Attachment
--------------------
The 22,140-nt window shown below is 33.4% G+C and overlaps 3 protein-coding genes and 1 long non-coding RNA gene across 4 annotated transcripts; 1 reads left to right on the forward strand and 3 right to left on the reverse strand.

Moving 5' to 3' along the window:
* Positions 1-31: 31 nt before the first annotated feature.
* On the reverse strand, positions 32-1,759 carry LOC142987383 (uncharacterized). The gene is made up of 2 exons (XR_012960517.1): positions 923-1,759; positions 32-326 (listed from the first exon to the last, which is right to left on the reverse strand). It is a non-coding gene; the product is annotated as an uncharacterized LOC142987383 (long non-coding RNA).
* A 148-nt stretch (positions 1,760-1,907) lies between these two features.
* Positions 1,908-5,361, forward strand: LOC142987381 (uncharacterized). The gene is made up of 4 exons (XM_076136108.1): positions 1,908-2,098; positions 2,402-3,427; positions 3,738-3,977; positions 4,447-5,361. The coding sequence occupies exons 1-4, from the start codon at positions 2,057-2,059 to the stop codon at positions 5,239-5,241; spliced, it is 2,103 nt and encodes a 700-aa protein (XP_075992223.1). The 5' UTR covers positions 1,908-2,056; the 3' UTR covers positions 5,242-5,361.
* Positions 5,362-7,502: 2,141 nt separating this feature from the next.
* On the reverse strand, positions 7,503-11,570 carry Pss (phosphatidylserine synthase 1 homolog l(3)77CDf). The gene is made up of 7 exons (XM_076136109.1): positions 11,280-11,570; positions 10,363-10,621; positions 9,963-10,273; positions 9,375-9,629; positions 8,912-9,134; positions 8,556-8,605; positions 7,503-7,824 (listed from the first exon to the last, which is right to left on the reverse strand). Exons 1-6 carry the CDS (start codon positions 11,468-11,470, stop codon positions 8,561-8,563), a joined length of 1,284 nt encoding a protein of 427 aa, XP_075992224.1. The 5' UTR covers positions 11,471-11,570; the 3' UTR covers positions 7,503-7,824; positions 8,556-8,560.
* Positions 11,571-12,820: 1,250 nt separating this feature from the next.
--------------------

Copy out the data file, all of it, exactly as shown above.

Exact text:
The 22,140-nt window shown below is 33.4% G+C and overlaps 3 protein-coding genes and 1 long non-coding RNA gene across 4 annotated transcripts; 1 reads left to right on the forward strand and 3 right to left on the reverse strand.

Moving 5' to 3' along the window:
* Positions 1-31: 31 nt before the first annotated feature.
* On the reverse strand, positions 32-1,759 carry LOC142987383 (uncharacterized). The gene is made up of 2 exons (XR_012960517.1): positions 923-1,759; positions 32-326 (listed from the first exon to the last, which is right to left on the reverse strand). It is a non-coding gene; the product is annotated as an uncharacterized LOC142987383 (long non-coding RNA).
* A 148-nt stretch (positions 1,760-1,907) lies between these two features.
* Positions 1,908-5,361, forward strand: LOC142987381 (uncharacterized). The gene is made up of 4 exons (XM_076136108.1): positions 1,908-2,098; positions 2,402-3,427; positions 3,738-3,977; positions 4,447-5,361. The coding sequence occupies exons 1-4, from the start codon at positions 2,057-2,059 to the stop codon at positions 5,239-5,241; spliced, it is 2,103 nt and encodes a 700-aa protein (XP_075992223.1). The 5' UTR covers positions 1,908-2,056; the 3' UTR covers positions 5,242-5,361.
* Positions 5,362-7,502: 2,141 nt separating this feature from the next.
* On the reverse strand, positions 7,503-11,570 carry Pss (phosphatidylserine synthase 1 homolog l(3)77CDf). The gene is made up of 7 exons (XM_076136109.1): positions 11,280-11,570; positions 10,363-10,621; positions 9,963-10,273; positions 9,375-9,629; positions 8,912-9,134; positions 8,556-8,605; positions 7,503-7,824 (listed from the first exon to the last, which is right to left on the reverse strand). Exons 1-6 carry the CDS (start codon positions 11,468-11,470, stop codon positions 8,561-8,563), a joined length of 1,284 nt encoding a protein of 427 aa, XP_075992224.1. The 5' UTR covers positions 11,471-11,570; the 3' UTR covers positions 7,503-7,824; positions 8,556-8,560.
* Positions 11,571-12,820: 1,250 nt separating this feature from the next.